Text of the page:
PARKERSBURG - Quiet, easy to operate and requires less maintenance, say drivers and passengers of the Mid-Ohio Valley Transit Authority's new buses.
The authority received 12 new buses in the last six weeks, transit authority General Manager Tim Thomas said. The last two arrived within the last few weeks, with the first five being obtained by transit authority workers in person to get them on the road as soon as possible, he said.
When he became general manager in November 2010, among the first tasks Thomas tackled was new buses.
Photo by Mandi Cardosi
Driver Randy Balsley gets into the cockpit of a new Mid-Ohio Valley Transit Authority bus that went into service last month.
Photo by Mandi Cardosi
The interior accommodations of the new buses. The vehicles are a hit so far with drivers.
"They were $7,000 a bus is what it came down to," he said. "We went down the avenue of what would best fit us."
Transit officials went through a process to find good, affordable buses, Thomas said.
"The new buses are doing well," he said. "We're hoping that some, soon, can run on natural gas."
The buses will never be able to run on electricity and electric buses will be too expensive, Thomas said. The old buses ran on diesel fuel and new ones run on gasoline.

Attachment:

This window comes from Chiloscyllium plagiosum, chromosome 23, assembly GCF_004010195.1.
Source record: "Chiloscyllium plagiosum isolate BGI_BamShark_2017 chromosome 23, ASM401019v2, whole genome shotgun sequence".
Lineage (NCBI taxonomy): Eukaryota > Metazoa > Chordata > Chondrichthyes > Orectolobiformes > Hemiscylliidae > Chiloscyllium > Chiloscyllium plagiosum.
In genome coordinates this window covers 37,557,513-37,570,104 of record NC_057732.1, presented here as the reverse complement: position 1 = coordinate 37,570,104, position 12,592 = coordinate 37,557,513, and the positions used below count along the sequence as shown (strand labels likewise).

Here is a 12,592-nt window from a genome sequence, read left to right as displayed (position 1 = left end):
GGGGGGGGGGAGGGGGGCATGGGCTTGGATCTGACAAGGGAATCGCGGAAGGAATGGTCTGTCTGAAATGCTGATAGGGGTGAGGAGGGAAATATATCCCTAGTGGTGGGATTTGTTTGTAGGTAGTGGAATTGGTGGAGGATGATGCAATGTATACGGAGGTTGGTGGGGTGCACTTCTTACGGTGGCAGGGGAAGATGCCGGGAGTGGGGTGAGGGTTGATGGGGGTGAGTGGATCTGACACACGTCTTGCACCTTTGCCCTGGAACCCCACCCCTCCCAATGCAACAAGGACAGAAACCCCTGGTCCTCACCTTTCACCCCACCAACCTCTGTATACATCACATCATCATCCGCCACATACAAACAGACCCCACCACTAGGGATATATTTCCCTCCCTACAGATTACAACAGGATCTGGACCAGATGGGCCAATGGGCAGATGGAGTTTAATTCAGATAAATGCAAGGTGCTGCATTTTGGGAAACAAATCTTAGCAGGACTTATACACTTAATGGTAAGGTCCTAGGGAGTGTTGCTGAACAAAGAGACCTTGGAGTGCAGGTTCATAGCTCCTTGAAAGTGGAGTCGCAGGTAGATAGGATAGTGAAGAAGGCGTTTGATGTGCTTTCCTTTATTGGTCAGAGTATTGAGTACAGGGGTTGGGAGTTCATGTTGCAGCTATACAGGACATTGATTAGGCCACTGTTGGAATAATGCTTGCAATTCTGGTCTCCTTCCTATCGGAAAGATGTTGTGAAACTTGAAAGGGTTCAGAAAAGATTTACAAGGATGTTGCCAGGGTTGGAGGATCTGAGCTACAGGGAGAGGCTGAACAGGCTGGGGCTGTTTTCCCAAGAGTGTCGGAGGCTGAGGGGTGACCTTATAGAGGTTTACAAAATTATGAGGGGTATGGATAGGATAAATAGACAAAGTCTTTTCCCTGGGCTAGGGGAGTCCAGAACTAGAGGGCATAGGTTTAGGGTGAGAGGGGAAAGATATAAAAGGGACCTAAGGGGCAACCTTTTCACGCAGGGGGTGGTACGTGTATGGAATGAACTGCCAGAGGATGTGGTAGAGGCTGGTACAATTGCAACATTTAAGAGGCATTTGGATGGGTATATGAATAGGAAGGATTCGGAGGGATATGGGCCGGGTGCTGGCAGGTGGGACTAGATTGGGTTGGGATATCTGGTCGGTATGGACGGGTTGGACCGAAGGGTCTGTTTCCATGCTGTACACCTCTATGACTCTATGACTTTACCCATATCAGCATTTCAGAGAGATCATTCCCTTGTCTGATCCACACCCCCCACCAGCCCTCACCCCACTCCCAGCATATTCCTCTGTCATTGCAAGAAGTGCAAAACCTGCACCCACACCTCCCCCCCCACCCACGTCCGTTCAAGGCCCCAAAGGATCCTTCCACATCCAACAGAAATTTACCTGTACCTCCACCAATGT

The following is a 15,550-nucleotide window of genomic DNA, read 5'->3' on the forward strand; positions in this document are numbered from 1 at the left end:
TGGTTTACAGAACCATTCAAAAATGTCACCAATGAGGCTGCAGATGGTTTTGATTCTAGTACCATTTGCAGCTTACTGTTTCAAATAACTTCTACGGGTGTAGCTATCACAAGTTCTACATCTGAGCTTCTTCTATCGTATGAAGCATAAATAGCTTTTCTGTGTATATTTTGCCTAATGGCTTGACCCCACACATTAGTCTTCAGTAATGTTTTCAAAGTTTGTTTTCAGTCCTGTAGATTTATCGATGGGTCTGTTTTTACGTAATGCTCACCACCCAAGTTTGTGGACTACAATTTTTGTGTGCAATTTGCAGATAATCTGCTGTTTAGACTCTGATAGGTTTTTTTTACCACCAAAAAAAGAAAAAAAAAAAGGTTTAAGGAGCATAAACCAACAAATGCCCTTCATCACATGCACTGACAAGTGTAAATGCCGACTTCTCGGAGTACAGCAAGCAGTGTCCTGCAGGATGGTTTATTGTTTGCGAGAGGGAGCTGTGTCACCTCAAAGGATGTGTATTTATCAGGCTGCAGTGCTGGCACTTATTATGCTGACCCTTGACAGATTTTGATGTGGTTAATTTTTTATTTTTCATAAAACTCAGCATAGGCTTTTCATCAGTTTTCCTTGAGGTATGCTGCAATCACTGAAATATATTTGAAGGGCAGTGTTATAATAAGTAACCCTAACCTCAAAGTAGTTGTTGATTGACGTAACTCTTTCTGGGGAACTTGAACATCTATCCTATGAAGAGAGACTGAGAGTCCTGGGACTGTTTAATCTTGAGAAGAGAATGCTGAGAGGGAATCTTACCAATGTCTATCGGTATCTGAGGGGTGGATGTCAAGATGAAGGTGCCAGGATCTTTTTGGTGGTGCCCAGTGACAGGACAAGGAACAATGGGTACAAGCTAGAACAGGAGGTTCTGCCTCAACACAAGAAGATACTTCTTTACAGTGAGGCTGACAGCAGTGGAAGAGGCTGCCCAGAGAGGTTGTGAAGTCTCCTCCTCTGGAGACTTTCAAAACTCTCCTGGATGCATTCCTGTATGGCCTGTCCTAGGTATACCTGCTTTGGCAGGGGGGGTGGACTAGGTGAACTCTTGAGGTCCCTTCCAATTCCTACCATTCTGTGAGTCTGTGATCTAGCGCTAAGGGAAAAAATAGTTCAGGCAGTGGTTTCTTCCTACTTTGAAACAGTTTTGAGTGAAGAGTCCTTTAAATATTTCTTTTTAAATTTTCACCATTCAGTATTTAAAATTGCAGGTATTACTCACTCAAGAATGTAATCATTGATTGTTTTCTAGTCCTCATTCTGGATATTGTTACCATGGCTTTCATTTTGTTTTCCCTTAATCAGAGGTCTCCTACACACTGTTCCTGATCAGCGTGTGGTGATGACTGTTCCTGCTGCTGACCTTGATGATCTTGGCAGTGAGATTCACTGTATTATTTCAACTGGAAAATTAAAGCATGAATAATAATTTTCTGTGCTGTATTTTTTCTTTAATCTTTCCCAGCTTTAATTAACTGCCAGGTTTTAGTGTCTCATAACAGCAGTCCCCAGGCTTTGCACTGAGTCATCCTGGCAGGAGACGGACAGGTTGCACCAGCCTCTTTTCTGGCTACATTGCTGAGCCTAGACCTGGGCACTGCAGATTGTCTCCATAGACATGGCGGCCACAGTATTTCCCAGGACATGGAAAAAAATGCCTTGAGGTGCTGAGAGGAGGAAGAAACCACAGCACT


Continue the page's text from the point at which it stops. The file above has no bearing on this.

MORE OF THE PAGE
"They're quiet, drivers like them," he said. "The local community has been very positive about them."
Jason Terrell said he rides the bus every day to West Virginia University at Parkersburg for class.
"(The new buses) take me where I need to go," he said. "I'm not really picky."
Other passengers said the new buses are quieter, although the driver is seated lower and riders can no longer see out of the front window. A woman said the stairs are steeper, but otherwise she has no problem with the buse.
Ron Eakins has been a bus driver with the transit authority for a little more than three years. The new buses have worked well, so far, he said.
"I like the new ones better because they don't break down," he said. "The transmissions were always going out (of the old buses); there were just a variety of problems."
Another benefit is drivers can have more personal contact with passengers, Eakins said
"When you open the door the passengers are right there in your face so you can't help but greet them," he said. "They're a lot quieter so you can relate more with the passengers."
A bus driver for about two and a half years, Randy Balsley said the new bus is much more comfortable for him. The biggest complaint so far is from a rider who couldn't see out of the front windshield, he said.
"It's been less maintenance so far," he said of the Easy Rider buses. "The seats are a lot more comfortable and they are easier to steer."
The suspension is better and they ride a lot easier, he said.
The transit authority believes the new buses will save money, Thomas said.
"How much they were compared to the diesel ones, we will be making more money," he said. "The fuel is cheaper, the type of bus takes less oil and parts are not as expensive."